One topic that is dominating wireless communication stories in 2018, exciting to some and unsettling for others, is 5G. Proof that things are getting serious came with the 2.3 GHz and 3.4 GHz spectrum auction in April in the UK, in which mobile operators spent nearly £1.2 billion on the 3.4 GHz spectrum. Ofcom has identified this as a “pioneer band” for 5G. So, what is 5G, and why are operators willing to pay so much for the spectrum?
5G is the next generation of mobile networks and is being developed with specific use cases very much at the forefront of its design. It differs significantly from 4G by providing 3 important new features:
- Enhanced mobile broadband (eMBB), with significantly faster speeds
- Massive machine-type communications (mMTC), for IoT applications such as smart meters
- Ultra-reliable and low latency communications (uRLLC), for applications which need minimal communication delays e.g. autonomous vehicles
Another feature of 5G is end-to-end network slicing, enabling multiple virtual networks with different service types to run alongside each other on a shared physical infrastructure.
5G is expected to facilitate large numbers of new applications and device connections, hence increased revenue to operators and their willingness to splash out on essential spectrum.
So, when can we expect to see the benefits of 5G? As we reported earlier this year, initial 5G specifications were approved in December, allowing vendors and operators to start badging services and products as “5G-ready”. Commercial launches of 5G are expected in 2018 in South Korea, USA, UAE and China. UK rollout is unlikely to start until 2020, although smaller scale trials will happen this year such as Telefonica’s 5G testbed at The O2.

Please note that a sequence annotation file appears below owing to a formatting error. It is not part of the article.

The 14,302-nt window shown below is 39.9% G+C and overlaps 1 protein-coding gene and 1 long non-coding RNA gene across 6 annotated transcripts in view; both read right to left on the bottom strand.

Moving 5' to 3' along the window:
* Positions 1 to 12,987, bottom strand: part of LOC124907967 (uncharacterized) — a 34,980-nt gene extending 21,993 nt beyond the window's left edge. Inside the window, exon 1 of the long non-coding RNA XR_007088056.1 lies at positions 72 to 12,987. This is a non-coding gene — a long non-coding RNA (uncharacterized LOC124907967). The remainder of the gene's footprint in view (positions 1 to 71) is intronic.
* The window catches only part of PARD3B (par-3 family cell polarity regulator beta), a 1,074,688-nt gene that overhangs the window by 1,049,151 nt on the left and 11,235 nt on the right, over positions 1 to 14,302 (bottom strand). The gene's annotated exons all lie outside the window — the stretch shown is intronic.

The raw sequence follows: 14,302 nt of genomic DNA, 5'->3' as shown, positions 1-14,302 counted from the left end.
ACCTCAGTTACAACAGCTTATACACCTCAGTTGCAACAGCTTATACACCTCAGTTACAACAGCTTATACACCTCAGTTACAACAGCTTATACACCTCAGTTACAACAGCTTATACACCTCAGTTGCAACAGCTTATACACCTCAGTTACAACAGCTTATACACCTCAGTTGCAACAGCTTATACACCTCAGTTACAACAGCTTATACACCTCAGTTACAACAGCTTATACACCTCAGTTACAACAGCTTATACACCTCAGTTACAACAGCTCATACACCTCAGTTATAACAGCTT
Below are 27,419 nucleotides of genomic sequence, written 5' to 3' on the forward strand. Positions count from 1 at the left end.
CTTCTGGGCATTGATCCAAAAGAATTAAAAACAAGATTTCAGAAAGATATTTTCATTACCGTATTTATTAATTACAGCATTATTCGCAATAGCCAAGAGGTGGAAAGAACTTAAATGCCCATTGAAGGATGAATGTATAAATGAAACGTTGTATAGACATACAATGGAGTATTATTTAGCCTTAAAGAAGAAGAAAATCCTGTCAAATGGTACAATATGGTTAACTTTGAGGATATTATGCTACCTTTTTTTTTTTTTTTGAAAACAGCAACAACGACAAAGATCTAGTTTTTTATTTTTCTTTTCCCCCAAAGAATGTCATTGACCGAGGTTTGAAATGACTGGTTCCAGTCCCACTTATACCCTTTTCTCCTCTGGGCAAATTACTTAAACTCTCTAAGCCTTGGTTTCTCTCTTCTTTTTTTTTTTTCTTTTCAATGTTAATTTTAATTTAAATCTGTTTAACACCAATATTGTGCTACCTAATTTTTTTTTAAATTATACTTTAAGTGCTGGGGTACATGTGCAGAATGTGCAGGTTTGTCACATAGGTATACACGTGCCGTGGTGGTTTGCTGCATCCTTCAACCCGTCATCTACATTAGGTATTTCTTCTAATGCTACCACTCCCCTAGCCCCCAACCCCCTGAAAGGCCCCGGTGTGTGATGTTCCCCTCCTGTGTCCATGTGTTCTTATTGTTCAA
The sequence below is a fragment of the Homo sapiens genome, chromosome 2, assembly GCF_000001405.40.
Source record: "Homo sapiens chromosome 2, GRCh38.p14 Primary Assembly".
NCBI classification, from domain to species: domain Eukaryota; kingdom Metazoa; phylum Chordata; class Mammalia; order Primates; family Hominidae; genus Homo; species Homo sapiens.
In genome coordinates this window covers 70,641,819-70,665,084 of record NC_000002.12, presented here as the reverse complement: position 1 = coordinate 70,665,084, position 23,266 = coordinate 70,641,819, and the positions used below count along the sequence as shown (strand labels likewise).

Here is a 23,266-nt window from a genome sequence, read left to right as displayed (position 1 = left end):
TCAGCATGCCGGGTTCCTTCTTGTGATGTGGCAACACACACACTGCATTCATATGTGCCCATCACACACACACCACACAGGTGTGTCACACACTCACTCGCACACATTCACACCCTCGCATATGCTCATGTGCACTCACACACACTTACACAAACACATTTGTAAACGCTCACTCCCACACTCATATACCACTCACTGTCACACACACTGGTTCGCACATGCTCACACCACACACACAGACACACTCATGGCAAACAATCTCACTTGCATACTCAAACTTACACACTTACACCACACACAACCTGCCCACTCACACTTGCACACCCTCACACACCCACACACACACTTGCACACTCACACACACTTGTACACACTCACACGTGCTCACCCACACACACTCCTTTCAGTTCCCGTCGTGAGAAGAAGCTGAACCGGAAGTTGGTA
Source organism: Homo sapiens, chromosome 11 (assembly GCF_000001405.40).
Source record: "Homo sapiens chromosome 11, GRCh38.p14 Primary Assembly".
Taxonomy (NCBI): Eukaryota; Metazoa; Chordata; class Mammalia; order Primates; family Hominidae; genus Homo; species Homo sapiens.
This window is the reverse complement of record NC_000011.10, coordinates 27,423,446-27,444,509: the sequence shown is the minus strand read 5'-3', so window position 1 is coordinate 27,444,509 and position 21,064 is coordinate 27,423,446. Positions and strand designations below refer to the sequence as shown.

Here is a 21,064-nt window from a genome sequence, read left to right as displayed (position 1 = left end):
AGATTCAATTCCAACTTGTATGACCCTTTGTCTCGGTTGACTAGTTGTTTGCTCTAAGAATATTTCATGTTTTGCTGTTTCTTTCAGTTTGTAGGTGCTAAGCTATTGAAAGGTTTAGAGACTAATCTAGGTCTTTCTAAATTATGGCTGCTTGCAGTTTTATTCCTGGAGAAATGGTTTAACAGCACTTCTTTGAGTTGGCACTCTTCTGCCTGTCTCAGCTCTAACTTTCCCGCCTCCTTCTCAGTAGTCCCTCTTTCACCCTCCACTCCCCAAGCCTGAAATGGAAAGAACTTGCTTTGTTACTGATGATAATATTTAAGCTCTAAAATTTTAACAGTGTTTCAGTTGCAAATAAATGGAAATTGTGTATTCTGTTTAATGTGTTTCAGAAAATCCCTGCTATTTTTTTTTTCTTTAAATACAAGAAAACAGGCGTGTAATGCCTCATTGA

As with 4G, rollout will start in cities, and legacy technologies will continue to exist alongside the newcomer for some time, so is likely to be a few years before 5G traffic volumes overtake 4G.
There are still some significant challenges ahead for some of the 5G use cases. The highest data rates will require use of mmWave spectrum and very small cells, so much more infrastructure will need to be deployed. Also, the target of 1 millisecond latency (delay) is dependent on mobile edge computing (MEC), so much of the processing power for some use cases will need to be located relatively close to users.
The general view is that Asia and North America are ahead of Europe in the design and development of 5G infrastructure and devices. However the UK’s DCMS is providing significant support to UK R&D to maximise the benefits of 5G, including funding for 6 testbeds announced in March. Additionally, DCMS asked earlier this year for expressions of interest from local authorities to help create a ‘5G City’ in the UK. The chosen location is expected to be announced within the next couple of months, after which DCMS will provide support to the selected local authority and delivery partners to bring the technology into service.
iWireless Solutions is following developments closely to ensure that its designs are 5G-ready and is providing support to its customers to ensure they will be able to utilise 5G when it arrives. We are also working with research and industry partners on a number of 5G research projects and will provide details as these progress.
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